Sarah Schulman is a well-known author, playwright, and activist for the LGBTQ+ community. Born in 1958, Schulman grew up in New York City and became a prominent figure in the downtown arts scene, which, at the time, was dominated by a vibrant and openly queer community. Throughout her career, Schulman has written numerous novels, plays, and screenplays that explore queer identities, sex, and desire. In this blog post, we will explore Schulman’s life and work, with a particular focus on her novels, “After Delores” and “People in Trouble,” as well as her views on lesbian representation in the arts and the cultural obsession with family.
Schulman’s novels, “After Delores” and “People in Trouble,” both explore the complexities of love and desire in the context of the queer community in the Lower East Side of New York City. In “After Delores,” the protagonist, Molly, a young lesbian struggling with addiction, falls in love with a charismatic but troubled older woman named Dolores. The novel is a poignant exploration of the intergenerational relationships that often form in queer communities and the ways in which love and desire can complicate issues of power and agency. Similarly, “People in Trouble,” follows the lives of a diverse group of queer characters as they navigate the challenges of living in a city that is simultaneously oppressive and liberating.
One of the things that sets Schulman’s work apart is her frank and unapologetic exploration of sexuality. In both “After Delores” and “People in Trouble,” Schulman writes explicit sex scenes that are both sensual and evocative. These scenes are not gratuitous but serve a clear narrative purpose, underscoring the emotional and psychological stakes of the characters’ relationships and their self-discovery. Schulman’s work dispels the myth that queer desire is somehow inherently obscene or subversive and instead celebrates it as a natural, healthy, and beautiful part of the human experience.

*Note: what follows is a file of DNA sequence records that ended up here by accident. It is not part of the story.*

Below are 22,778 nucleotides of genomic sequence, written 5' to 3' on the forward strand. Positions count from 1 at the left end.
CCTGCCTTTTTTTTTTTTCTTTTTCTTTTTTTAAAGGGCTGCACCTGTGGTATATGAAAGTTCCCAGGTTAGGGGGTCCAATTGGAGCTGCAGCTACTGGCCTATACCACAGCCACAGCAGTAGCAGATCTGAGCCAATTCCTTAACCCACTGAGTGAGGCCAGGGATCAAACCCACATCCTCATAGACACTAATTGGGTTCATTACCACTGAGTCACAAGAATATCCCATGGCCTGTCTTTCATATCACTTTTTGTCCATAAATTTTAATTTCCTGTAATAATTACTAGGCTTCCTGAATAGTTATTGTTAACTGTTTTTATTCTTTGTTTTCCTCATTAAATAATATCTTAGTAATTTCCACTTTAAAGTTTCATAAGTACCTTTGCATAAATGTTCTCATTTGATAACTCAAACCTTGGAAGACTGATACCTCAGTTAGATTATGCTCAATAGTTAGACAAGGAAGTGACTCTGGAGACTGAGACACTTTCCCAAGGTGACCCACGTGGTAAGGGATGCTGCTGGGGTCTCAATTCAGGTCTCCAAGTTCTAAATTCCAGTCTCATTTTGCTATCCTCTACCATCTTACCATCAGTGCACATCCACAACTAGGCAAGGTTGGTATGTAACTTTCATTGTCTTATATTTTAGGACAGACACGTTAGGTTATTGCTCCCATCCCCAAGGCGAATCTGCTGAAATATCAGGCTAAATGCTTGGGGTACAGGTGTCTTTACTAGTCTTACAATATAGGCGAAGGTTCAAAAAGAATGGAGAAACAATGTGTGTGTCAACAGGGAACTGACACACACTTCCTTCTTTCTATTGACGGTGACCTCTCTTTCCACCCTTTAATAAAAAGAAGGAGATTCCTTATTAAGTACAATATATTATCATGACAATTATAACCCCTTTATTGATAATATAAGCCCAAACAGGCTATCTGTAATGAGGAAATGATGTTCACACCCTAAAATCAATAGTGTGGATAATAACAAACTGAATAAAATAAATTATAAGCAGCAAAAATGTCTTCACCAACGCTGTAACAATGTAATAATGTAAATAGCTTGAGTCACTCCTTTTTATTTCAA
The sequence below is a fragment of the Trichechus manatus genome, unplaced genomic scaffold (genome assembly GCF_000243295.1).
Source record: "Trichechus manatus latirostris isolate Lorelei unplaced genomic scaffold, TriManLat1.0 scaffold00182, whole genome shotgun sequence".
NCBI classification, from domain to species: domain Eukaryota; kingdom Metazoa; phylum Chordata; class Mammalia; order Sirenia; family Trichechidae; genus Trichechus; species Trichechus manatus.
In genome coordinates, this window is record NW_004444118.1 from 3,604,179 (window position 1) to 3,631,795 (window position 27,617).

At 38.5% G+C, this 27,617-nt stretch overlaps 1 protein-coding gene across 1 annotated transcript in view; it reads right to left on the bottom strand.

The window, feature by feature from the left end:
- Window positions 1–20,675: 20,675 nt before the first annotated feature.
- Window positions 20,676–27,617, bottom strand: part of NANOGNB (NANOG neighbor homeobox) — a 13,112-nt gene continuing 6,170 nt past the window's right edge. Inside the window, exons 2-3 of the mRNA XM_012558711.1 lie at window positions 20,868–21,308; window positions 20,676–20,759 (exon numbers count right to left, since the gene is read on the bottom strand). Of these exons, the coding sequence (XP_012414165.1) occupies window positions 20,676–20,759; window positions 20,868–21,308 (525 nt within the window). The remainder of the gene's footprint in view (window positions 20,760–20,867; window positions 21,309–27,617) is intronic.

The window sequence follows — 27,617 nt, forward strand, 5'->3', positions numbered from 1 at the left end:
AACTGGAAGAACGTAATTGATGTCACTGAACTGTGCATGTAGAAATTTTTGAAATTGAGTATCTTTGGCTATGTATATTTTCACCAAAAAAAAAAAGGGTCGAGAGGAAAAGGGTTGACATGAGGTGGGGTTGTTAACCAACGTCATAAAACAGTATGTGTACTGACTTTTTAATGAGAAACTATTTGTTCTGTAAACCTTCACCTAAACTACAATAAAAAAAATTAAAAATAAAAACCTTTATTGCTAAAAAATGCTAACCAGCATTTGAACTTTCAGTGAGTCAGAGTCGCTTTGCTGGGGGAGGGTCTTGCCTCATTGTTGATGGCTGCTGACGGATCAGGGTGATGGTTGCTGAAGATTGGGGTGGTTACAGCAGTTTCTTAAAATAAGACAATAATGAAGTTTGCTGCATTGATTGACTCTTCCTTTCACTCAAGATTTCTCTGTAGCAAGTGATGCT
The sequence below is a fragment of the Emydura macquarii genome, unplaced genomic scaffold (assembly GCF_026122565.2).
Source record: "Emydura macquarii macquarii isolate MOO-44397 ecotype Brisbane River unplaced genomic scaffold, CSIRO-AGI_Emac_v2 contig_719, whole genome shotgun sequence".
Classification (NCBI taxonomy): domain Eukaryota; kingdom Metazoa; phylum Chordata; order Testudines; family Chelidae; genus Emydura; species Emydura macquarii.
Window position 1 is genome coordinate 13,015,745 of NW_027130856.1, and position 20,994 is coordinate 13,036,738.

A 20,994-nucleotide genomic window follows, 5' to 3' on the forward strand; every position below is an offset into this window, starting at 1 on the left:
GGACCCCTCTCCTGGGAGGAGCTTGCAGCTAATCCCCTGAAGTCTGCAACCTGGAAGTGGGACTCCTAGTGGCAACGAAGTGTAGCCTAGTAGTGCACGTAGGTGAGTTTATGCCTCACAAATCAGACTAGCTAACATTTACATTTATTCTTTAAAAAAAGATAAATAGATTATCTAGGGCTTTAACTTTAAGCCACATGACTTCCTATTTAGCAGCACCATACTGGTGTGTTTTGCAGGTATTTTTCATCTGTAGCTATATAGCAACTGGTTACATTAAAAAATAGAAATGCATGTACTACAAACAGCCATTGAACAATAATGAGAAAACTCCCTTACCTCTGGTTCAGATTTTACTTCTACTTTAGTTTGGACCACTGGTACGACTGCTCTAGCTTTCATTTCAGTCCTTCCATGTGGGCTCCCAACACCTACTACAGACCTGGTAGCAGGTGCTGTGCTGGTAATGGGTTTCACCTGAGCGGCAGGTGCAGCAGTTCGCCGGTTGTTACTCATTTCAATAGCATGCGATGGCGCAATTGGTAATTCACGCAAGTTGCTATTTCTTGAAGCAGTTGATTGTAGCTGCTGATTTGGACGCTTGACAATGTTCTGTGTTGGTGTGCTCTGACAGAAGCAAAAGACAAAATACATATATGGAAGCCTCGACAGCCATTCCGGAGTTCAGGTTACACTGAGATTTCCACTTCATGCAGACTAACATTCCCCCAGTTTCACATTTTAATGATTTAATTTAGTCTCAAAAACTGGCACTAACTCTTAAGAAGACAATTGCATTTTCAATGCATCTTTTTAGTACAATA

In addition to her novels, Schulman is also a vocal critic of the way in which lesbians and other queer women are portrayed in contemporary culture. She has argued that the current obsession with the nuclear family and traditional gender roles has led to a mainstream representation of lesbian relationships that is overly sanitized and unrealistic. Schulman believes that lesbians are often portrayed as either childless, career-focused professionals or domesticated stay-at-home moms, with little room in between. This narrow view of lesbian identity erases the diversity of experiences that queer women have and reduces them to a two-dimensional caricature.
Sarah Schulman’s work is an inspiration to all writers, especially those who seek to explore the complexities of queer desire and identity. Her novels are frank, honest, and sensual, and her activism has helped to amplify the voices of marginalized communities. Schulman’s critique of the mainstream portrayal of lesbian relationships serves as a reminder that representation matters and that art has the power to both reflect and shape our understanding of the world. Whether you are a writer or a reader, Schulman’s work is a testament to the beauty and power of queer storytelling. And mark your calendars – the interview volume “Conversations with Sarah Schulman” from the “Literary Conversations Series”, which will be published on February 15, 2024, will undoubtedly be a must for anyone interested in her inspiring work.